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ERIC Number: ED432361
Record Type: Non-Journal
Publication Date: 1999-Apr
Pages: 20
Abstractor: N/A
Reference Count: N/A
Developmental Progression of Embarrassment and Self-Development in the Second Year.
Nazan, Aksan; Van Voorhis, L. Liza; Weber, E. Stacey; Georgeson-Dunn, Heather
Development of self-conscious emotions such as embarrassment are thought to depend on the emergence of a sense of self as distinct from other. This longitudinal and cross-sectional study sought to replicate the association between a self-referential visual self-recognition task and embarrassment, and to extend the understanding of the interrelations between pronoun production and emergence of "other" in imitative pretend play tasks as indicators of self-development. Toddlers' embarrassment reactions (in response to an over-complimenting experimenter), self-recognition, and complexity in imitative pretend play were assessed in a laboratory setting when subjects were 19, 22, 25, and 28 months of age. Pronoun production was assessed through maternal reports when the subjects were 18 and 24 months old. Participating were 161 toddler twins who were part of an ongoing longitudinal study of emotional development. The cross-sectional sample size ranged from 51 to 64, while longitudinal sample size with listwise deletion across all four time points was 30. The findings provided very limited support for the hypothesis that the acquisition of a distinct sense of self is associated with embarrassment reactions as they were assessed. The findings did strongly suggest that development of complexity in pretend play, self-recognition, and embarrassment run largely parallel to each other, with different rates of change. Relations between pronoun production and embarrassment were mostly mixed: some associations supported and some contradicted the developmental priority of pronoun production as a measure of self-development over embarrassment. (KB)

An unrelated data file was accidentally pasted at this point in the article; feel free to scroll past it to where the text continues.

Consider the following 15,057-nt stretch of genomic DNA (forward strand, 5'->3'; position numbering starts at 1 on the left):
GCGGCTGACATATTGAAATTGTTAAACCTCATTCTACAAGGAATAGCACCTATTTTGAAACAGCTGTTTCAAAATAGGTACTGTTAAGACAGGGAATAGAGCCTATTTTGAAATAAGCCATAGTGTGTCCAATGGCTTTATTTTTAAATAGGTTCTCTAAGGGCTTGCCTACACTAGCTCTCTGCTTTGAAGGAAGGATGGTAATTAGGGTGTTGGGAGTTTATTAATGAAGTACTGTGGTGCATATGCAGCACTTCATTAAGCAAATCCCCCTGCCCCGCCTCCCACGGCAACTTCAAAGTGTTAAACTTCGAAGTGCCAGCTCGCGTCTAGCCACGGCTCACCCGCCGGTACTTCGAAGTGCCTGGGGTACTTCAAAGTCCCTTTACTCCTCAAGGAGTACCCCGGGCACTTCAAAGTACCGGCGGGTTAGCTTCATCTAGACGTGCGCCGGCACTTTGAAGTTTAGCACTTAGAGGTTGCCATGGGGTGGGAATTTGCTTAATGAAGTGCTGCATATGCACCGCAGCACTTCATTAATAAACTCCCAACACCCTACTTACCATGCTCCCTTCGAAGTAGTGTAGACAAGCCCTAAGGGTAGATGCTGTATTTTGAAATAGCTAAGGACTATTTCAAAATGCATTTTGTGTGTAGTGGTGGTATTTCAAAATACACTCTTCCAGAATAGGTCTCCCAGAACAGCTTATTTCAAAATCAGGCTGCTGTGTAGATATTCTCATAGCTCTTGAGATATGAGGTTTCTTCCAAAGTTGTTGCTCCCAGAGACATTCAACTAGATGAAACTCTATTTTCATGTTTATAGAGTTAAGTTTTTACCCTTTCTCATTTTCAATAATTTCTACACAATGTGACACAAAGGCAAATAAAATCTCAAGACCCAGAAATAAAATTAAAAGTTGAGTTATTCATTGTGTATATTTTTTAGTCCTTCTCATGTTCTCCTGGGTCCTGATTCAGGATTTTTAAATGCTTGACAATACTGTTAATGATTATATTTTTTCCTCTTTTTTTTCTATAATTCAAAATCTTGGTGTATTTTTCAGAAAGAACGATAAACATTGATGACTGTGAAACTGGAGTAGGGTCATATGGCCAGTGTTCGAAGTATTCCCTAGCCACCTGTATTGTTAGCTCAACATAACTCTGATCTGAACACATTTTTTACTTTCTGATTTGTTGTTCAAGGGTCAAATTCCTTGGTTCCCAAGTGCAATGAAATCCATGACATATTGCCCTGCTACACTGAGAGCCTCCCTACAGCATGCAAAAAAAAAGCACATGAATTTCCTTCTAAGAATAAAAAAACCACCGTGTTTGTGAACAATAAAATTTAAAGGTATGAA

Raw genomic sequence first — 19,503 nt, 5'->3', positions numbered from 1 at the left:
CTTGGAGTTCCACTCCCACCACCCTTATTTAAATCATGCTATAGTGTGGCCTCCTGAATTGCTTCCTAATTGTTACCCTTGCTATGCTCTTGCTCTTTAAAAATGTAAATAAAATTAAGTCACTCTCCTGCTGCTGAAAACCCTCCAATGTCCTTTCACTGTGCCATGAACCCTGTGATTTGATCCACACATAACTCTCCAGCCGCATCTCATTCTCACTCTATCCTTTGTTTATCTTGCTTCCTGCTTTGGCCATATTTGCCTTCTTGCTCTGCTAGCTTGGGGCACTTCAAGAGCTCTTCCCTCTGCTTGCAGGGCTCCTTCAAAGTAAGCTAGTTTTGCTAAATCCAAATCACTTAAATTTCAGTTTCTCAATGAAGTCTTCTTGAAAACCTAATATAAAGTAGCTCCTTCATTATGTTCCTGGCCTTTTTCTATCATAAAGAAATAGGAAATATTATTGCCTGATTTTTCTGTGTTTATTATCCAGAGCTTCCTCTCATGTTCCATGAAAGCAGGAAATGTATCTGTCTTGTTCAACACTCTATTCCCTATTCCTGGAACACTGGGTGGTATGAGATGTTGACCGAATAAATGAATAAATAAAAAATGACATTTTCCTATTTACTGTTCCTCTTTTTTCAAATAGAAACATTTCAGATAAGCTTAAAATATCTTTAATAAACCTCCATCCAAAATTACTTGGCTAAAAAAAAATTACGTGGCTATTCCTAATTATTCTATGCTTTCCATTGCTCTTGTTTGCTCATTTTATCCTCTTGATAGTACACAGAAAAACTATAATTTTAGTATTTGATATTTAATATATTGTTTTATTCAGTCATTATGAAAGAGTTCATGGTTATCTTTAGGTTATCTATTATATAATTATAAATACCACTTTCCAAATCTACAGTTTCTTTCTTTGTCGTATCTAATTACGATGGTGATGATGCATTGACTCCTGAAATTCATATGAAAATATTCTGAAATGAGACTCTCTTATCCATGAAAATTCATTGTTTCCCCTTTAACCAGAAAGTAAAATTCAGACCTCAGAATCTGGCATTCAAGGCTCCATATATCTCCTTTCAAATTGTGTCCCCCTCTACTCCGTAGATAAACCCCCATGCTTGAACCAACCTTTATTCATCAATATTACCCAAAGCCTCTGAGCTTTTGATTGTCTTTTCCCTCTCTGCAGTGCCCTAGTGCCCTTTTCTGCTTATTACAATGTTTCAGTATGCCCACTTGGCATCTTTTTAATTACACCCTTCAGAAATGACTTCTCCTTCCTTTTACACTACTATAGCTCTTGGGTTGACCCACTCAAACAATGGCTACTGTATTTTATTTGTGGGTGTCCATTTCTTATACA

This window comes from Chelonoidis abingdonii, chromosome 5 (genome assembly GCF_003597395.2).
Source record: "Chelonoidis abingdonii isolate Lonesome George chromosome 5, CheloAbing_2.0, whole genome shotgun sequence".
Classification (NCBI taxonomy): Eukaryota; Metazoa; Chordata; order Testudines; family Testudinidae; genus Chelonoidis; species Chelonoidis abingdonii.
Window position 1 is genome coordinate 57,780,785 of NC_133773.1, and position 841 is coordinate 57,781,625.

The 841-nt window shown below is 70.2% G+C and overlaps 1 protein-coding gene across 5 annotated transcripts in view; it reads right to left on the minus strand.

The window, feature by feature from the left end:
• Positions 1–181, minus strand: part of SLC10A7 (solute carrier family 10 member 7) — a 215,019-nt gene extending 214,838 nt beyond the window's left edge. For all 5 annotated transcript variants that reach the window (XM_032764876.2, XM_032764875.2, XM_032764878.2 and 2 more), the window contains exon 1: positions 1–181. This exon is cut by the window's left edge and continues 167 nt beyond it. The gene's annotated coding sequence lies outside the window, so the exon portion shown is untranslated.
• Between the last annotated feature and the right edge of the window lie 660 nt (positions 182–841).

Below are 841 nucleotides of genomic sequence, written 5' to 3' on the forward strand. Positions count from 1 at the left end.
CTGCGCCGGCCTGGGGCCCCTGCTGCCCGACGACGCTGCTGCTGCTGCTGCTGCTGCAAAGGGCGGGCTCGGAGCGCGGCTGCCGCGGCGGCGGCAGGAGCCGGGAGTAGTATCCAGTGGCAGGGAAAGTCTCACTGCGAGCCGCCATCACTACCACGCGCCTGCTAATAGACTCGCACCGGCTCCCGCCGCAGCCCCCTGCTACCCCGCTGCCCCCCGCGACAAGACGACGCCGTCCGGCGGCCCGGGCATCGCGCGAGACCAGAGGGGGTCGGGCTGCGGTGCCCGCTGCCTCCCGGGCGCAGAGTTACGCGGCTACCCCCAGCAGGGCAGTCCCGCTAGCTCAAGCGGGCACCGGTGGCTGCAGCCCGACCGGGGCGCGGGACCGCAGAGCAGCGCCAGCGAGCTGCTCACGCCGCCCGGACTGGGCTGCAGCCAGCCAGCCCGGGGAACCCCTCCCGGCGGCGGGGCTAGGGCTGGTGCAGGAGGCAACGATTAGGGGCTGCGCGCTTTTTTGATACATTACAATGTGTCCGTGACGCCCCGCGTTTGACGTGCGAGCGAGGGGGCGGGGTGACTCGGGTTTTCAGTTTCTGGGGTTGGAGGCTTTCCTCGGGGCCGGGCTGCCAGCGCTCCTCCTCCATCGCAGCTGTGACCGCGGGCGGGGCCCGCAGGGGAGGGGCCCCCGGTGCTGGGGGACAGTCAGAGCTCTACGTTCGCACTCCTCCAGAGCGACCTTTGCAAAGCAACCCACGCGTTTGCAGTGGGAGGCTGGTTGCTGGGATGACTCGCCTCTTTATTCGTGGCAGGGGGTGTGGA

Publication Type: Reports - Research; Speeches/Meeting Papers
Education Level: N/A
Audience: N/A
Language: English
Sponsor: N/A
Authoring Institution: N/A